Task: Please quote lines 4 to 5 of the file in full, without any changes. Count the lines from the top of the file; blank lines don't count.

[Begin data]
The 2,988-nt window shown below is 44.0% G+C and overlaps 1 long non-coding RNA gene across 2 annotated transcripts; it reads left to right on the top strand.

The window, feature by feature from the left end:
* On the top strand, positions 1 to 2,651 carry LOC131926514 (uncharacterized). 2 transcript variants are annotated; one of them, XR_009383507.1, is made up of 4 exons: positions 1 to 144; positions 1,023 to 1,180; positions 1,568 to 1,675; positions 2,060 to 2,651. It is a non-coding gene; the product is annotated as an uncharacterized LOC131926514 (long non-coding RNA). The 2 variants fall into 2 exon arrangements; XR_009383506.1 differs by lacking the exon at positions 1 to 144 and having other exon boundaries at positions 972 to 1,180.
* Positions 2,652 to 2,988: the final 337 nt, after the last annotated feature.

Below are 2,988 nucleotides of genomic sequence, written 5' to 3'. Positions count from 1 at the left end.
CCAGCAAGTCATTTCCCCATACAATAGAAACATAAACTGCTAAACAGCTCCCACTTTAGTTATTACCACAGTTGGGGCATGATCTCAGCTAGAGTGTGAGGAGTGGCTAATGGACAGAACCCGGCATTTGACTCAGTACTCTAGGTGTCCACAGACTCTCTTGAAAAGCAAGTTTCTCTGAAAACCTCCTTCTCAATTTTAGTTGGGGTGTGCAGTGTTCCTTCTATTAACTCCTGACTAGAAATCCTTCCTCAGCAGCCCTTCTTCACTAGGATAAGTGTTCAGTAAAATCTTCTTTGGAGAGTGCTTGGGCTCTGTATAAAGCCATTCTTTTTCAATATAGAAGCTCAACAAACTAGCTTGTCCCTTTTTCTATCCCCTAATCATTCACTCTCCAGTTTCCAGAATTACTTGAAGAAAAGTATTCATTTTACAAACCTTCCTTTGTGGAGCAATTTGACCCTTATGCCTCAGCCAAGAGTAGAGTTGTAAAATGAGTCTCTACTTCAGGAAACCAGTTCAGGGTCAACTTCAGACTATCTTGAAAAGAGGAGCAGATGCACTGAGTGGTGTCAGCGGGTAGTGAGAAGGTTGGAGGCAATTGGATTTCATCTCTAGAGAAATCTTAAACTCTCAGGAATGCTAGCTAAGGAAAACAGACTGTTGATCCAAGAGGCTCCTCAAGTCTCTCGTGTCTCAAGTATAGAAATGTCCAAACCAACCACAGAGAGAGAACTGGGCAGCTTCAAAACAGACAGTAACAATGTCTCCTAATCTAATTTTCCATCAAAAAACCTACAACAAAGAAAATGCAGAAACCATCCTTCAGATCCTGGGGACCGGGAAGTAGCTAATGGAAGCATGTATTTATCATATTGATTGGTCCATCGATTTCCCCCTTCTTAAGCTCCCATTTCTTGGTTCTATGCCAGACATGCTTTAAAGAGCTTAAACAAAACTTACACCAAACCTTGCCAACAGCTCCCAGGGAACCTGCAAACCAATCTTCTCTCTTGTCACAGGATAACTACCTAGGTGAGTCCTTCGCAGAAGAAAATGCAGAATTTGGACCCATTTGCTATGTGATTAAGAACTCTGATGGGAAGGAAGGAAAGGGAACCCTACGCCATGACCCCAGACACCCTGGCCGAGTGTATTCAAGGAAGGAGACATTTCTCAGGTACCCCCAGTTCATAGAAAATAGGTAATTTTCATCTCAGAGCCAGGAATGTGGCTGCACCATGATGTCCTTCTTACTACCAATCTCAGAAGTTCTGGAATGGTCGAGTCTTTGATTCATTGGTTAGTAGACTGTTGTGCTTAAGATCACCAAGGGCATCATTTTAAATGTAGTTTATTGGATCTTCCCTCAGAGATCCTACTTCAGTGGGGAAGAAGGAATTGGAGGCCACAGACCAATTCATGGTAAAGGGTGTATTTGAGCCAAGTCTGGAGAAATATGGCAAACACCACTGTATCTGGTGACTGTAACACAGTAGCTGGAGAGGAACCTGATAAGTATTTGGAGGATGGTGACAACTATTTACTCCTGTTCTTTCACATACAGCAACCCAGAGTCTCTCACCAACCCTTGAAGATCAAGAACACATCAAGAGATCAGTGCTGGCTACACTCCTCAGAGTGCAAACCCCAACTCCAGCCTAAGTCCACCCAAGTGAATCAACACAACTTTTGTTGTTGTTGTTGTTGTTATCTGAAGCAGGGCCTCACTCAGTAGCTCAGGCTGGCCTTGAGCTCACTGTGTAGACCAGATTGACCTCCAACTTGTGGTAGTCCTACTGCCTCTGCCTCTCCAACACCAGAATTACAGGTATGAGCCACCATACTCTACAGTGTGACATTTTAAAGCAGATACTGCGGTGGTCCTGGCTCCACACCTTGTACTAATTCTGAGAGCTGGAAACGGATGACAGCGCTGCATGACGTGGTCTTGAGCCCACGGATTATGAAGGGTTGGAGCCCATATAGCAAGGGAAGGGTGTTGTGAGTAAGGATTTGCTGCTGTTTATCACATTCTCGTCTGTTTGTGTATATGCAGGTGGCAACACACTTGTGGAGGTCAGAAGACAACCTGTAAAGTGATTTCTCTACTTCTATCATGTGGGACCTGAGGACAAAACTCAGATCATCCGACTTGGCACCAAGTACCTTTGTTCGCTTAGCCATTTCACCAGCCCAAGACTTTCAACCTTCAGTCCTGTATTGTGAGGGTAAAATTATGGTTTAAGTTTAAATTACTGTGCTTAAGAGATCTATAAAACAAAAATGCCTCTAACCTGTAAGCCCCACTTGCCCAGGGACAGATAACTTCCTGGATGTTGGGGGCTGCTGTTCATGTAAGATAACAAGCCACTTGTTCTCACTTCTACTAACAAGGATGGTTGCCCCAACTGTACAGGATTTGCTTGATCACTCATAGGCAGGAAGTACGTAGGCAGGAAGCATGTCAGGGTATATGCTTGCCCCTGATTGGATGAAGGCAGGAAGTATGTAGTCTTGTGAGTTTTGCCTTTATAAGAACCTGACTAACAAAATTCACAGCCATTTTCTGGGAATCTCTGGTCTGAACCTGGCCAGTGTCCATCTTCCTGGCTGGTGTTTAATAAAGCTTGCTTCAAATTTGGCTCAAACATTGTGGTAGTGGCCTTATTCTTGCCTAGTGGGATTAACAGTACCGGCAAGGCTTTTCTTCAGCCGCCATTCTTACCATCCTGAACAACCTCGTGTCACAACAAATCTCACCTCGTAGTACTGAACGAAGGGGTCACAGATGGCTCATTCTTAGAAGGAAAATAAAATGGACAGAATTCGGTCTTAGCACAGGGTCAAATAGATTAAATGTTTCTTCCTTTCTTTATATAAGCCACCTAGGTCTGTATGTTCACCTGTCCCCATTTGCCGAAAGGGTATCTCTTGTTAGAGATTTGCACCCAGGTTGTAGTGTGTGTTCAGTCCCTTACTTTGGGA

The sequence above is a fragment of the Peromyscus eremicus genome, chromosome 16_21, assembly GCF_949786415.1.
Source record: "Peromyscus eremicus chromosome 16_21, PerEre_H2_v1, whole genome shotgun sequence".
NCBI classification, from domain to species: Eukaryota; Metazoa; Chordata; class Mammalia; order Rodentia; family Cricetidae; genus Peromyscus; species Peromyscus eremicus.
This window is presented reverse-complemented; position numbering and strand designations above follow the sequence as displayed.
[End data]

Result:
* Positions 2,652 to 2,988: the final 337 nt, after the last annotated feature.

Below are 2,988 nucleotides of genomic sequence, written 5' to 3'. Positions count from 1 at the left end.